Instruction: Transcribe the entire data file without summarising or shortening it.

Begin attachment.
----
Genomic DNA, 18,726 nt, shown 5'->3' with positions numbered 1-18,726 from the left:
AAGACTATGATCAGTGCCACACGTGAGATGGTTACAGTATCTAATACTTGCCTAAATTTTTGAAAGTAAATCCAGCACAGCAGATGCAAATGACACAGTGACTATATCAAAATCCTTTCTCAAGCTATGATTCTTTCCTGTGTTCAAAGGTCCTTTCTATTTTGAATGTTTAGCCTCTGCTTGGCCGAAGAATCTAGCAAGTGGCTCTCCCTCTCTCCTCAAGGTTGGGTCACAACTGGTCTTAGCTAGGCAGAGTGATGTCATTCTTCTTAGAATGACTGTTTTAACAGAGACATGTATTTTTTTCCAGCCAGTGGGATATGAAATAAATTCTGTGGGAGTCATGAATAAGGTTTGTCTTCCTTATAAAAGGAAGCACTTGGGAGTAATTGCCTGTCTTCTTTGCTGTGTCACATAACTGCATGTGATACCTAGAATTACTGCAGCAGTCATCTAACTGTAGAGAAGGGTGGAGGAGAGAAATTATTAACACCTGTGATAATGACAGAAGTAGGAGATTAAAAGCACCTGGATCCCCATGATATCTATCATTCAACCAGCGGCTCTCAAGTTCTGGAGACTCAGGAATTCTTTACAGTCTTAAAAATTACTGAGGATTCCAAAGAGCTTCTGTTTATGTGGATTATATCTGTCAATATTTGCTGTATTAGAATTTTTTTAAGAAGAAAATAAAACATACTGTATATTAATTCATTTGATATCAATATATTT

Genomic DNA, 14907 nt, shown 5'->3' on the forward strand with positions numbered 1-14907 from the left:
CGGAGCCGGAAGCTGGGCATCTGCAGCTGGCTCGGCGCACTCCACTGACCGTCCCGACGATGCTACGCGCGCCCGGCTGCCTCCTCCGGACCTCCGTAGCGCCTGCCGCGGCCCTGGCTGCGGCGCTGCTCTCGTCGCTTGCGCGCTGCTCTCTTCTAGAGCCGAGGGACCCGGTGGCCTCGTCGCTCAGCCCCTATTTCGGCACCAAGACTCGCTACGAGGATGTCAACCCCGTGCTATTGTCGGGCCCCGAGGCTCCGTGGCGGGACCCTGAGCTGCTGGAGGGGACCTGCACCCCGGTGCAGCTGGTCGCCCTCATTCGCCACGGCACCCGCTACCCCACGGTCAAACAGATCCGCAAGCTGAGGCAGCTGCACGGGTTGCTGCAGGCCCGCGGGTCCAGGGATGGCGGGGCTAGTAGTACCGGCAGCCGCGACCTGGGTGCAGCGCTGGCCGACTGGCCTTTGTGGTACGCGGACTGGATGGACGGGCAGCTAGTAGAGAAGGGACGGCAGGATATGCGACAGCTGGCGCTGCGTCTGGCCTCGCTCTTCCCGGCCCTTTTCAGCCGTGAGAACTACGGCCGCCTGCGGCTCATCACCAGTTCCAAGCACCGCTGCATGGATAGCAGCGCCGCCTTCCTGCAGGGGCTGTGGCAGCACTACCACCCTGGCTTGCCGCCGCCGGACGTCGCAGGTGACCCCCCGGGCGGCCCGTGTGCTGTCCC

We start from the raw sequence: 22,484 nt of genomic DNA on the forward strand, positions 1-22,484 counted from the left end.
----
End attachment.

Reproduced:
Genomic DNA, 18,726 nt, shown 5'->3' with positions numbered 1-18,726 from the left:
AAGACTATGATCAGTGCCACACGTGAGATGGTTACAGTATCTAATACTTGCCTAAATTTTTGAAAGTAAATCCAGCACAGCAGATGCAAATGACACAGTGACTATATCAAAATCCTTTCTCAAGCTATGATTCTTTCCTGTGTTCAAAGGTCCTTTCTATTTTGAATGTTTAGCCTCTGCTTGGCCGAAGAATCTAGCAAGTGGCTCTCCCTCTCTCCTCAAGGTTGGGTCACAACTGGTCTTAGCTAGGCAGAGTGATGTCATTCTTCTTAGAATGACTGTTTTAACAGAGACATGTATTTTTTTCCAGCCAGTGGGATATGAAATAAATTCTGTGGGAGTCATGAATAAGGTTTGTCTTCCTTATAAAAGGAAGCACTTGGGAGTAATTGCCTGTCTTCTTTGCTGTGTCACATAACTGCATGTGATACCTAGAATTACTGCAGCAGTCATCTAACTGTAGAGAAGGGTGGAGGAGAGAAATTATTAACACCTGTGATAATGACAGAAGTAGGAGATTAAAAGCACCTGGATCCCCATGATATCTATCATTCAACCAGCGGCTCTCAAGTTCTGGAGACTCAGGAATTCTTTACAGTCTTAAAAATTACTGAGGATTCCAAAGAGCTTCTGTTTATGTGGATTATATCTGTCAATATTTGCTGTATTAGAATTTTTTTAAGAAGAAAATAAAACATACTGTATATTAATTCATTTGATATCAATATATTT

Genomic DNA, 14907 nt, shown 5'->3' on the forward strand with positions numbered 1-14907 from the left:
CGGAGCCGGAAGCTGGGCATCTGCAGCTGGCTCGGCGCACTCCACTGACCGTCCCGACGATGCTACGCGCGCCCGGCTGCCTCCTCCGGACCTCCGTAGCGCCTGCCGCGGCCCTGGCTGCGGCGCTGCTCTCGTCGCTTGCGCGCTGCTCTCTTCTAGAGCCGAGGGACCCGGTGGCCTCGTCGCTCAGCCCCTATTTCGGCACCAAGACTCGCTACGAGGATGTCAACCCCGTGCTATTGTCGGGCCCCGAGGCTCCGTGGCGGGACCCTGAGCTGCTGGAGGGGACCTGCACCCCGGTGCAGCTGGTCGCCCTCATTCGCCACGGCACCCGCTACCCCACGGTCAAACAGATCCGCAAGCTGAGGCAGCTGCACGGGTTGCTGCAGGCCCGCGGGTCCAGGGATGGCGGGGCTAGTAGTACCGGCAGCCGCGACCTGGGTGCAGCGCTGGCCGACTGGCCTTTGTGGTACGCGGACTGGATGGACGGGCAGCTAGTAGAGAAGGGACGGCAGGATATGCGACAGCTGGCGCTGCGTCTGGCCTCGCTCTTCCCGGCCCTTTTCAGCCGTGAGAACTACGGCCGCCTGCGGCTCATCACCAGTTCCAAGCACCGCTGCATGGATAGCAGCGCCGCCTTCCTGCAGGGGCTGTGGCAGCACTACCACCCTGGCTTGCCGCCGCCGGACGTCGCAGGTGACCCCCCGGGCGGCCCGTGTGCTGTCCC

We start from the raw sequence: 22,484 nt of genomic DNA on the forward strand, positions 1-22,484 counted from the left end.